Dr. Arlene Kaiser created National Two Different Colored Shoes Day to recognize and celebrate human diversity. According to Dr. Kaiser, the simple act of wearing two different colored shoes proclaims your individuality. By taking this “positive risk,” you can demonstrate your willingness to be different, and show your appreciation for the unique people in your life.

Wearing two different colored shoes can be as simple as wearing a black shoe and a brown shoe, or as outrageous as wearing a flip-flop and a boot. However you decide to express yourself today, do so with pride! Happy National Two Different Colored Shoes Day!

Paranormal Day


There are lots of strange holidays and observances and every single day of our year seems to have at least one, maybe more. Paranormal enthusiasts everywhere will have to mark their calendars so they don't forget Paranormal Day this weekend.

Paranormal Day falls on May 3, the 123rd day of the year, which this year happens to be on a Saturday. Celebrate Paranormal Day this weekend by sharing stories with other paranormal enthusiasts. Watch a scary movie or read about your area's haunted history. Go for a drive and explore a location that is rumored to have paranormal activity.

What does paranormal really mean though? The word paranormal is a general term that was first used in 1915. It is used to describe an experience that is outside the range of a normal experience. It is generally used to describe phenomena that science cannot easily explain or measure.

Do you believe in paranormal activity? Have you ever had an experience? Feel free to share a story in the comment section below.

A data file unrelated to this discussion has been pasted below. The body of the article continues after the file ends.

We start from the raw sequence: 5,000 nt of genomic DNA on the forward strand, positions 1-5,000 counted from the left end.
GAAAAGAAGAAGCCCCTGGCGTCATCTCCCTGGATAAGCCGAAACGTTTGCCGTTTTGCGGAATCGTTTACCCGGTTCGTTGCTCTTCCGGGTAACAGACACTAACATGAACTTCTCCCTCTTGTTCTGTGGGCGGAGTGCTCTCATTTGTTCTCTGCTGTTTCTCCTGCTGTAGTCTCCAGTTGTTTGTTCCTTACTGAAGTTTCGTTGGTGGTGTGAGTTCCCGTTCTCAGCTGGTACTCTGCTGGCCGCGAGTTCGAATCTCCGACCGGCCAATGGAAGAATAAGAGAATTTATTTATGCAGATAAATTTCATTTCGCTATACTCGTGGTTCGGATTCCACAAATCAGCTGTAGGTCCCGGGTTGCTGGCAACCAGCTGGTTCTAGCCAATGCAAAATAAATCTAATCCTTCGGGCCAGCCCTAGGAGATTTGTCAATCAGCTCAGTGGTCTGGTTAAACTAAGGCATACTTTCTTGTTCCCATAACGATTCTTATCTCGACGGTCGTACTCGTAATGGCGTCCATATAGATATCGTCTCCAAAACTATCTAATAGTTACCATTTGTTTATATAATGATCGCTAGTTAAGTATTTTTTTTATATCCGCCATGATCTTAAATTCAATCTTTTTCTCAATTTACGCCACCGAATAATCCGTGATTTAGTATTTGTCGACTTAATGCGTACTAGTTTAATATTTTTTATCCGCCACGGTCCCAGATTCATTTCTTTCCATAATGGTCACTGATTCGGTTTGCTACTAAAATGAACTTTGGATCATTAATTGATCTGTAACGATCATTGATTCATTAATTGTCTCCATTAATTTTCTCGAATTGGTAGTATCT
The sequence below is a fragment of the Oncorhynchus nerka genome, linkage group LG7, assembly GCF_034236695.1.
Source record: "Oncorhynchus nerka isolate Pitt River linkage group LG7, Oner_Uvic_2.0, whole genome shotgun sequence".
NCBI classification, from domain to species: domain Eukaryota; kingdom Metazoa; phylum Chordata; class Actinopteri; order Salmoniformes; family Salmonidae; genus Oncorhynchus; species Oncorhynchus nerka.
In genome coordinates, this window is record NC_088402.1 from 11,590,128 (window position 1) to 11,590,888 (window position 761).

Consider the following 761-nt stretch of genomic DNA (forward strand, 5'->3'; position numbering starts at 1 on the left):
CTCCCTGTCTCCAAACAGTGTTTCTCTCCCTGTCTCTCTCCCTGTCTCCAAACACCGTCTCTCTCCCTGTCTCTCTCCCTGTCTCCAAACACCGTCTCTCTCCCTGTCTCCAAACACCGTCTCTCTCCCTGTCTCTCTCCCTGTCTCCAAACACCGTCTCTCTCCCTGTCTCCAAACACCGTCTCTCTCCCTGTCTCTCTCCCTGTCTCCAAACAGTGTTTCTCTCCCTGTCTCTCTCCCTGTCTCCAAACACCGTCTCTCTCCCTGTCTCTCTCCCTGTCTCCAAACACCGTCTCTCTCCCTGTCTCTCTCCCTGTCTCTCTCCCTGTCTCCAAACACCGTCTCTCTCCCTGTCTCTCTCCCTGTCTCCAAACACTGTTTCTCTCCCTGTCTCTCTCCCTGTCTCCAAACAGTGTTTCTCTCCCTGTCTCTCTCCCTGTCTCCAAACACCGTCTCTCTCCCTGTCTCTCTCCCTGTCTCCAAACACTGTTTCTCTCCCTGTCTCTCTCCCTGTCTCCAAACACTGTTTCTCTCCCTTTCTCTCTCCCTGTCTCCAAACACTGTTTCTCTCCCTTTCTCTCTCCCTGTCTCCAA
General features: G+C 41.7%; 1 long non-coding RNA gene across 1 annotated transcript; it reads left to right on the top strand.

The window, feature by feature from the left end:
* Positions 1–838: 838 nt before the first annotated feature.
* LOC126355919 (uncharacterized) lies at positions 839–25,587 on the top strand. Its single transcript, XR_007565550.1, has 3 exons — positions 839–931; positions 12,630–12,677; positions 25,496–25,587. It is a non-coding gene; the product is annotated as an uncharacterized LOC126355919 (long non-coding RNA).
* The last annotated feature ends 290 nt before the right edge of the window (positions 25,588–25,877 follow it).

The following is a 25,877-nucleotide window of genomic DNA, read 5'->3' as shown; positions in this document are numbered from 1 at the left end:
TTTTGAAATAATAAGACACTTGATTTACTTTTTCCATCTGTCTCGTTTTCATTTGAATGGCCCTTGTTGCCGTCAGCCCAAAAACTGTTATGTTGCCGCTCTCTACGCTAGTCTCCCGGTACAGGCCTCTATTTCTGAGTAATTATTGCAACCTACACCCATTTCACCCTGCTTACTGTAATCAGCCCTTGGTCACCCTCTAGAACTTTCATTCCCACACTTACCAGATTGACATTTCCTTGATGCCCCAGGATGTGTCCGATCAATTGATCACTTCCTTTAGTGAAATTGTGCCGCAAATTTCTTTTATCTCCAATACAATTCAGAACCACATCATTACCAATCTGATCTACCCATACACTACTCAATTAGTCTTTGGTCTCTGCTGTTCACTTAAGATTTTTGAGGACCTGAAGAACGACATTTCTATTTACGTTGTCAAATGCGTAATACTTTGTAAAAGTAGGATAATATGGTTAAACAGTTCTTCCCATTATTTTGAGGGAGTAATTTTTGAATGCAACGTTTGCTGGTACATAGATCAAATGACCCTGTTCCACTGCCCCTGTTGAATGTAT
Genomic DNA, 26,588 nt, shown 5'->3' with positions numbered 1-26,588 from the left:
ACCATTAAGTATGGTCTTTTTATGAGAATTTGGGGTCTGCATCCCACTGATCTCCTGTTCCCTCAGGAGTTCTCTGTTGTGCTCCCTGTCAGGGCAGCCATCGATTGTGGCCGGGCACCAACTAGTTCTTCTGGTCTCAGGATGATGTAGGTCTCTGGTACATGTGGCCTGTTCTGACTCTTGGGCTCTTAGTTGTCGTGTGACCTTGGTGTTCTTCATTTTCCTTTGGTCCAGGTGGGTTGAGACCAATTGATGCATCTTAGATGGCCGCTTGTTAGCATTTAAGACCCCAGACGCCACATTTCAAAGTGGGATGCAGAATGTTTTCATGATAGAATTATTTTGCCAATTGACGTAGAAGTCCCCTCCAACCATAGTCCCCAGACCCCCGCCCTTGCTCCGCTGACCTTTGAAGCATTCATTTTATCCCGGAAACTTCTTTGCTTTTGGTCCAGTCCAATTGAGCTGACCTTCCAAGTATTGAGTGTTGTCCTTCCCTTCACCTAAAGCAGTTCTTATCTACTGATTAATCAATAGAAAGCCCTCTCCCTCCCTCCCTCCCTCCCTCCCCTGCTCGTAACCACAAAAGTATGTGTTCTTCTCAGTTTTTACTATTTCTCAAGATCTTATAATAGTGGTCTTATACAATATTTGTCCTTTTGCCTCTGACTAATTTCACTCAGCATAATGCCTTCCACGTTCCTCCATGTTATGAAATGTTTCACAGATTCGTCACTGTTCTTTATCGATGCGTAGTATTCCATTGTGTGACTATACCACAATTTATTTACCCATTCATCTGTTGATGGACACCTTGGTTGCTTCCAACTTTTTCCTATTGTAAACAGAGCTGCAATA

Please remember that many locations require permission to visit or investigate. Most of these places are patrolled by the authorities and trespassers could face fines or possibly even be arrested. Be respectful and always get proper permission when exploring.

Public Radio Day


Thirty-six years ago today, radio listeners nationwide heard the debut of “All Things Considered,” the daily news show that still airs on National Public Radio stations, and is now the third most listened-to radio program in the United States.

NPR itself was less than a month old at the time, having kicked off in April, 1971, with coverage of the Senate hearings on the Vietnam War. 

Since then, the independent, non-profit organization has had its ups and downs, but it’s been up enough to garner its very own day of recognition, National Public Radio Day – which is, of course, today.

NPR was actually created by the Public Broadcasting Act of 1967, and went into operation in 1970 with 90 member stations. NPR is owned by member stations, and about a third of the funding for those stations comes from on-air pledge drives. Another third is provided by corporate underwriters, and the rest from government and university grants.

NPR almost went bankrupt in 1983, but a loan from the Corporation for Public Broadcasting helped pay off its $7 million debt, and a reorganization that was part of the loan agreement allowed programming that wasn’t actually produced by NPR to use the network for national distribution, increasing the variety in member stations’ programming.

Member stations must be noncommercial or educational, have at least five full-time employees, and operate at least 18 hours a day.

According to the Washington Monthly, about 20 million people (with an average age of 50) now listen to NPR stations every week. 

Ironically, NPR listenership increased from 1999 through 2004 by two-thirds – at the same time commercial radio was losing its audience.

One of those NPR listeners, Matt Perkins, said it was actually commercial radio that drove him to NPR.

“I hate commercials, and NPR doesn’t have any,” said Perkins. “They have underwriters that might get mentioned occasionally by an announcer, but they don’t spend a majority of their time trying to get you to buy something.”

Perkins, who listens to NPR on member station KUAF out of Fayetteville, also appreciates the low-key demeanor of NPR commentators – even though that quality is a source of humor for some who consider the straight-forward NPR speaking style to be a little dry.

“[NPR commentators] aren’t yelling at you all the time,” Perkins said. “You’re not going to hear [NPR host] Diane Rehm broadcasting from a car lot, trying to yell you into buying one.”